Southern Pacific's contention that existing federal regulations preempt the CPUC's walkway requirements is somewhat more persuasive, but also ultimately unavailing. Southern Pacific has submitted evidence that the requirement of a two-foot wide continuous walkway requires extension of the ballast or subgrade. The ballast and subgrade are a track's supporting structure. Federal regulations set forth requirements for that structure. The FRA regulation on ballast requires that it:

*1225 (a) Transmit and distribute the load of the track and railroad rolling equipment to the subgrade;
(b) Restrain the track laterally, longitudinally, and vertically under dynamic loads imposed by railroad rolling equipment and thermal stress exerted by the rails;
(c) Provide adequate drainage for the track; and
(d) Maintain proper track cross-level, surface, and alignment.

49 C.F.R. § 213.103 (1985). General Order No. 118 thus affects an area of railroad operations covered by federal regulations. Southern Pacific argues that the order is preempted, reasoning that if state and federal regulations affect the same area of railroad operations, then they cover the same subject matter under § 434. But the legislative history of the FRSA indicates that Congress's primary purpose in enacting that statute was "to promote safety in all areas of railroad operations." H.R.Rep. No. 1194, 91st Cong., 2d Sess., reprinted in 1970 U.S.Code Cong. & Ad.News 4104 [cited as House Report]; see also 45 U.S. C.A. § 421 (West 1972). Congress's concern extended to the safety of employees engaged in railroad operations. House Report at 4106. Read in the light of that history, § 434 manifests an intent to avoid gaps in safety regulations by allowing state regulation until federal standards are adopted. State and federal regulations therefore cannot be held to cover the same subject matter unless they address the same safety concerns.

FRA regulations and General Order No. 118 do not cover the same subject matter under this interpretation. The ballast regulations relied upon by SP are designed to insure that tracks have adequate support. The regulations dealing with vegetation on or near roadbeds are designed to insure that employees can perform necessary maintenance work. See 49 C.F.R. § 213.37 (1985). No FRA regulation addresses the concern that employees have a safe working environment near railroad tracks.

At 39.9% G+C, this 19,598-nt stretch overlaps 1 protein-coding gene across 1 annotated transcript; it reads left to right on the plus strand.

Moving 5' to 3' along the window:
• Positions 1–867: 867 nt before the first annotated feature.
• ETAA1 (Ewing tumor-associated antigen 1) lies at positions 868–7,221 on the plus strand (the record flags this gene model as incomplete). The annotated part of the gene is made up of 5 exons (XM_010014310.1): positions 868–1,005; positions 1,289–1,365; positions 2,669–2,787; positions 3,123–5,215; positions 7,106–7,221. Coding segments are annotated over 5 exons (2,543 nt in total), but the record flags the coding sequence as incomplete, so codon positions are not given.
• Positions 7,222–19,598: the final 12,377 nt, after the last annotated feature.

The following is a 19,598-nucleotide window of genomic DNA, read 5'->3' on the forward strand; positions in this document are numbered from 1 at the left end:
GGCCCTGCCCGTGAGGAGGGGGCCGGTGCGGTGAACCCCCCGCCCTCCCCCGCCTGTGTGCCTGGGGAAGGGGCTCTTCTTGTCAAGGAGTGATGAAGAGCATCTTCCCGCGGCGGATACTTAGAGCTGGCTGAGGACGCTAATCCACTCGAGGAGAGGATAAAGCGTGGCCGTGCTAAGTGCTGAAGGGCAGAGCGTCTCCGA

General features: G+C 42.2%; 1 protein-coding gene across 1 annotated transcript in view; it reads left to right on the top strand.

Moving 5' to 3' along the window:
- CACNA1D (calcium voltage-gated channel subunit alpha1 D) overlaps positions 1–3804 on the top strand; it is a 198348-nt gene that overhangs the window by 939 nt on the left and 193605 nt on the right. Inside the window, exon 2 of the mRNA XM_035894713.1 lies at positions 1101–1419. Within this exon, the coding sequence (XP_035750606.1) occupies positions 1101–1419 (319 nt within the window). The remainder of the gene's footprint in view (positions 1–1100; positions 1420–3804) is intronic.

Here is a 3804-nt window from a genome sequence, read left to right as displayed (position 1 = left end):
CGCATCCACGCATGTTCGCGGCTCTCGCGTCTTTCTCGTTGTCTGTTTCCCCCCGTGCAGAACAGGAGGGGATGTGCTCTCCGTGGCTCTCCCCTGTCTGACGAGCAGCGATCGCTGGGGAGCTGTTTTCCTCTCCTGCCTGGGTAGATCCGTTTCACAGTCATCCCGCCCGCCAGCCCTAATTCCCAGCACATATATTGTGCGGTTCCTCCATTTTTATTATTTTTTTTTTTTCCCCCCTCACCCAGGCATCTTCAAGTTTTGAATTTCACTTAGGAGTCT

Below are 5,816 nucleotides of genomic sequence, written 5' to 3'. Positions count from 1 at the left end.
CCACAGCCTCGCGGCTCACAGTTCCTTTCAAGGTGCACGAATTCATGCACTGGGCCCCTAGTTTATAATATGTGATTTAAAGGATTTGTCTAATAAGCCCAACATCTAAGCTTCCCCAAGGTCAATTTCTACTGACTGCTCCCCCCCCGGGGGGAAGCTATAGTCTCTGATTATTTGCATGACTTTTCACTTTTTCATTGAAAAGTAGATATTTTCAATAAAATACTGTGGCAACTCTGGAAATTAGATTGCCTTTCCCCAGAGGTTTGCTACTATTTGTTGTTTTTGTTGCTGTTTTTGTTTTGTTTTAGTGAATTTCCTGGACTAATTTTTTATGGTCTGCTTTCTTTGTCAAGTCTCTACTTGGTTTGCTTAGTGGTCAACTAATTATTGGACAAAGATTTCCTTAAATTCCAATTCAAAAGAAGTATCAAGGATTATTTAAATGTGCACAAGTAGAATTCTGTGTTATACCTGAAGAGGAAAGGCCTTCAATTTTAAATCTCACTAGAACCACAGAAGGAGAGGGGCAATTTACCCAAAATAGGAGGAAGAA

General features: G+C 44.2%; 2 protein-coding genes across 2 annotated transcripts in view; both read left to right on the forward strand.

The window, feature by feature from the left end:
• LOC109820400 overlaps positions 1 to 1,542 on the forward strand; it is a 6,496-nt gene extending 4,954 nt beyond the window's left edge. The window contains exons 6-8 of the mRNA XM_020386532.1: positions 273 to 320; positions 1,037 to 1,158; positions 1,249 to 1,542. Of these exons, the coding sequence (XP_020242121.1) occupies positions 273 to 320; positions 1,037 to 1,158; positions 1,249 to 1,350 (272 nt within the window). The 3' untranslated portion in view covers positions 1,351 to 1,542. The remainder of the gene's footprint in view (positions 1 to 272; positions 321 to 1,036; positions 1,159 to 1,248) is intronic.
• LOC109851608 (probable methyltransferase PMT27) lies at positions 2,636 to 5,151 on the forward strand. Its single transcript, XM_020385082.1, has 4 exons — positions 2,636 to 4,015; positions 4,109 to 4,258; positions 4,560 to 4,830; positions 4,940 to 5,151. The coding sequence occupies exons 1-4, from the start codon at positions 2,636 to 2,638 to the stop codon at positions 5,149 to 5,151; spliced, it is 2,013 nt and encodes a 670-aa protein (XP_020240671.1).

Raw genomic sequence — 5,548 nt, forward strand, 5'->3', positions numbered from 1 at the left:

The conclusion that existing FRA regulations do not cover the same subject matter as the General Orders is consistent with circuit court opinions applying § 434 to other situations. In National Association of Regulatory Utility Commissioners v. Coleman, 542 F.2d 11 (3d Cir. 1976), the court held that a state requirement that railroads file monthly accident reports was preempted by an FRA regulation which also required monthly reports. The Court indicated, however, that the state could require railroads to provide immediate notification of accidents. Id. at 15. In Donelon v. New Orleans Terminal Co., 474 F.2d 1108 (5th Cir.), cert. denied, 414 U.S. 855, 94 S. Ct. 157, 38 L. Ed. 2d 105 (1973), the court held that a city had no jurisdiction to require correction of track conditions which had allegedly caused derailments. The FRA's track safety standards addressed precisely the safety concerns which were the subject of the city's actions. Id. at 1112.

Southern Pacific's second argument is that the FRA's rejection of safety standards addressing the subject of employee safety near railroad tracks preempts the General Orders. The general principle for which Southern Pacific argues is sound. Under the FRSA the rejection as well adoption of standards can preempt state regulation. In Marshall v. Burlington Northern, Inc., 720 F.2d 1149 (9th Cir.1983), the Ninth Circuit held that the Boiler Inspection Act (BIA) preempted a state requirement that locomotives be equipped with strobe or oscillating lights. Id. at 1152-53. The court reasoned that the BIA occupied the field of locomotive equipment regulation and that the FRSA had not altered the BIA's preemptive effect. Id. With respect to the FRSA, the court stated that it "preempts only those state laws where the federal government has acted with respect to the same `subject matter.'" Id. It went on to state: